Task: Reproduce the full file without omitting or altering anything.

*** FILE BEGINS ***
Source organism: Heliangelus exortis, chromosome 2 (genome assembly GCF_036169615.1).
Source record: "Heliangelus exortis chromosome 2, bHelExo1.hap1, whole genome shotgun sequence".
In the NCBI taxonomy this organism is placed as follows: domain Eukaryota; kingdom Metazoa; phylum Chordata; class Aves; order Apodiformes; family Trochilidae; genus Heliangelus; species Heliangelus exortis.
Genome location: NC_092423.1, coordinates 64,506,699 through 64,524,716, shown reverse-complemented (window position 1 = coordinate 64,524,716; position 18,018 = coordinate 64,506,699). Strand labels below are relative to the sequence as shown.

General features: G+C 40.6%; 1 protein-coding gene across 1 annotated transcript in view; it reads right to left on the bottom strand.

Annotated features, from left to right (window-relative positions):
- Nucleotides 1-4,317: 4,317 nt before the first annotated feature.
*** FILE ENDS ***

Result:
Source organism: Heliangelus exortis, chromosome 2 (genome assembly GCF_036169615.1).
Source record: "Heliangelus exortis chromosome 2, bHelExo1.hap1, whole genome shotgun sequence".
In the NCBI taxonomy this organism is placed as follows: domain Eukaryota; kingdom Metazoa; phylum Chordata; class Aves; order Apodiformes; family Trochilidae; genus Heliangelus; species Heliangelus exortis.
Genome location: NC_092423.1, coordinates 64,506,699 through 64,524,716, shown reverse-complemented (window position 1 = coordinate 64,524,716; position 18,018 = coordinate 64,506,699). Strand labels below are relative to the sequence as shown.

General features: G+C 40.6%; 1 protein-coding gene across 1 annotated transcript in view; it reads right to left on the bottom strand.

Annotated features, from left to right (window-relative positions):
- Nucleotides 1-4,317: 4,317 nt before the first annotated feature.